However, knowing this, if she mad a miscarriage she would not be arguing a right to privacy. Why argue the harder case when you can argue the easy, winning case? You don't.

Fourth, in this case, the right to privacy seems to mean that Lawrence ought to be free from hearing or seeing a message and that Fultz ought not to speak out on certain messages. I find that in the first instance, Lawrence has no case. While the second instance is quite complex, I am not sure if she has a case based on notions of privacy.

Privacy, in this case, seems to rest on an understanding that medical decisions, especially abortion, occur only between a woman and her doctor. While abortion rests on the woman's decision but that decision does not occur within a social vacuum. By arguing privacy, it seems that Lawrence is trying to frame the controversy that Fultz is trying to take away her rights. However, Fultz's argument criticizes Lawrence's decision and a person is not free from criticism over this type of decision.

Though this is just conjecture, it seems that Lawrence chose to discuss the issue with Fultz. What Lawrence and her lawyer ask is that Fultz remain silent on this issue in public, which means that Fultz must separate this relationship and an aspect of this relationship from the rest of his life and beliefs. Her privacy includes his life and this would be true for any partner that she had.

The irony is that, if Lawrence forces Fultz to take down the sign, Lawrence takes ownership of Fultz and requires Fultz to be silent and autobiographical aspects of his life. I think that this means no one personally wins.

Fifth, as to whether or not he is harassing her, the billboard should not be considered harassment. Maybe he is doing something else though I am not sure. But the speech in question does not constitute harassment.

Should Fultz have been more judicious about what he disclosed about his personal relationships? Absolutely. But it is best that the First Amendment does not require a level of judiciousness as not much, if anything, would be said.

Unfortunately for Nani Lawrence, Fultz seems like a very terrible, vindictive person. I hope that as people hear about this controversy, he never finds a date again. Since he places politics over personal relationships, he doesn't seem to deserve another date. But maybe he will find a nice pro-life woman and settle down and start a nice pro-life family. I really don't care.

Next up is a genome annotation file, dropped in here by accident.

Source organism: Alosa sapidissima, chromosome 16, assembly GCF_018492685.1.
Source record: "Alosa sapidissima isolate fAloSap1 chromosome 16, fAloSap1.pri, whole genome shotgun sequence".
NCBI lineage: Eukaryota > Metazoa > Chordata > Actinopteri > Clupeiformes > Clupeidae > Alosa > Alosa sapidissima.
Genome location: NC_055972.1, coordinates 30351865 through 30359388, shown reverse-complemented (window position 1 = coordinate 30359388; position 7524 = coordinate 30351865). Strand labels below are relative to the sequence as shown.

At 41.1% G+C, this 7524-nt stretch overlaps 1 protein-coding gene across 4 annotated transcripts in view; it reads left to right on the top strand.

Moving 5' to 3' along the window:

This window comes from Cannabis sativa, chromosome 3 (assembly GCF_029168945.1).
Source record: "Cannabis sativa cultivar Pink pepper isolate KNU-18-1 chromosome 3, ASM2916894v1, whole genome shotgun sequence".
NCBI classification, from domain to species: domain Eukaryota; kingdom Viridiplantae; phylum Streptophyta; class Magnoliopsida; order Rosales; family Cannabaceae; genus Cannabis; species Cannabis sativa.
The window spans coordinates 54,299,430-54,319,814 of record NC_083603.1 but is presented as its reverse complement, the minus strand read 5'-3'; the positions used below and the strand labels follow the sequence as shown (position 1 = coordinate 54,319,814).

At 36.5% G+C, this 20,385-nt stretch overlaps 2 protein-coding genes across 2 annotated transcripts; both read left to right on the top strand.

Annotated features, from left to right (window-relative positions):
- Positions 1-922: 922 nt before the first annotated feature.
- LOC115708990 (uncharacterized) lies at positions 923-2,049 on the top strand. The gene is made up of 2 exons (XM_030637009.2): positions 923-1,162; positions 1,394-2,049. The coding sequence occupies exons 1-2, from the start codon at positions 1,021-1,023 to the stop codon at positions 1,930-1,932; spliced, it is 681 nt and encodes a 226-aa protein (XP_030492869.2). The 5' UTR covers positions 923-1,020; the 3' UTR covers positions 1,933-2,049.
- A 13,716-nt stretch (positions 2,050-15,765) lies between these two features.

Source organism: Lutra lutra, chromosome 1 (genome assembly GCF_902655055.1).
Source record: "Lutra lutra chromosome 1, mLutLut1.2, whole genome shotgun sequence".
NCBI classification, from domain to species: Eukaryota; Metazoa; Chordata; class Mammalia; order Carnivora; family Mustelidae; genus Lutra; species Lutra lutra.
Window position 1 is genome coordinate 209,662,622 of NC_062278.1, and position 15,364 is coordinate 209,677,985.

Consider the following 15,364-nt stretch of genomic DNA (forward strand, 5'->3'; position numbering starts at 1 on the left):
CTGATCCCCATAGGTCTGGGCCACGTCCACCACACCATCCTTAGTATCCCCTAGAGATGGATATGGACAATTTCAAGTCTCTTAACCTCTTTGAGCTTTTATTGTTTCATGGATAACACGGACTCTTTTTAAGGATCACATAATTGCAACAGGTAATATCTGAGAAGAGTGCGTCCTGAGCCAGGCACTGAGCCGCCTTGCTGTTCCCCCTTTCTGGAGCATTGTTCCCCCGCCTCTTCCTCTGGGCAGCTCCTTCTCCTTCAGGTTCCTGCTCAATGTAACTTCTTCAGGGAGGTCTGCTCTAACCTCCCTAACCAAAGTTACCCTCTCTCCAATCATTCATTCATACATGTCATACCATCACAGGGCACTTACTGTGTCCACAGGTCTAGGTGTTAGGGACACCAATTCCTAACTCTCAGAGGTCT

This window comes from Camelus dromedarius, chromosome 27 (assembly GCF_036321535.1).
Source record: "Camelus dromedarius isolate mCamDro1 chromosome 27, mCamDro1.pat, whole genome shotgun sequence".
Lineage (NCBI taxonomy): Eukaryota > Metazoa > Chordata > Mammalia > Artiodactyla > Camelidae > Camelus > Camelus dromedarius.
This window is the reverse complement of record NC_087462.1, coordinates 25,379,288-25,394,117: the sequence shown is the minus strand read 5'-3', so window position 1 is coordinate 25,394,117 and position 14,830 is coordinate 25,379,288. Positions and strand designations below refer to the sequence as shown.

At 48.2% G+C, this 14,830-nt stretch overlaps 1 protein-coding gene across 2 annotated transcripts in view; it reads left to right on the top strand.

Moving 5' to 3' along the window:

Yet, I find his speech and actions constitutional.

Thursday, June 09, 2011

An Important Annoucement

When an RTS blog post goes up, it's kind of a big deal. Because yeah. We're that sexy.

Wednesday, June 08, 2011

For Harrogate

I hear he's feeling lonely....

I do not know what this means....

Tuesday, June 07, 2011

First Amendment Versus Privacy Rights

I am still unsure where I stand in relation to this case. Here goes:

Thirty-Five year-old Greg Fultz, with the help of pro-life activists, paid for a billboard to lash out against an ex-girlfriend. According to Yahoo News:

The sign on Alamogordo's main thoroughfare shows 35-year-old Greg Fultz holding the outline of an infant. The text reads, "This Would Have Been A Picture Of My 2-Month Old Baby If The Mother Had Decided To Not KILL Our Child!"
Fultz argues that, under the Supreme Court's recent Westboro Baptist Church decision, that even though this may be offensive it is protected political speech. I do not think that I, or anyone else, can deny him this claim as this is certainly political speech in relation to the abortion war. There are other rights involved but, nonetheless, this is important political speech.

It seems that Fultz argues that his ex-girlfriend did not discuss whether or not she would get an abortion. This factual claim is in dispute as his ex-girlfriend, who is not named in the article, her lawyer, and her friends claim that she had a miscarriage. This raises a few additional issues:

What happened: Did they discuss this? Did she obtain an abortion without his consent? Is the spousal notification relevant in a legal or moral sense?

What, if any, are the parental rights of the father? When do they begin? Would they even apply in this case?

Since we do not know the name of the ex-girlfriend, we can assume she is a private citizen rather than a public figure, meaning that she may not be open for public criticism in the same way a celebrity or government official would be. The woman's lawyer argues that this is not a public concern but a private decision. This seems to be one of the ironies of the abortion debate as it is of great public concern that we only discuss in the abstract.

Incidentally, typing "ex-girlfriend" bothers me since we only know her in relation to him, which makes it seem like he has ownership over her. I know that she wants to respect her privacy, hence the anonymity, but typing "ex" bothers me. Is the public/private distinction the most important distinction? Or does the nature of the public, political speech trump this distinction?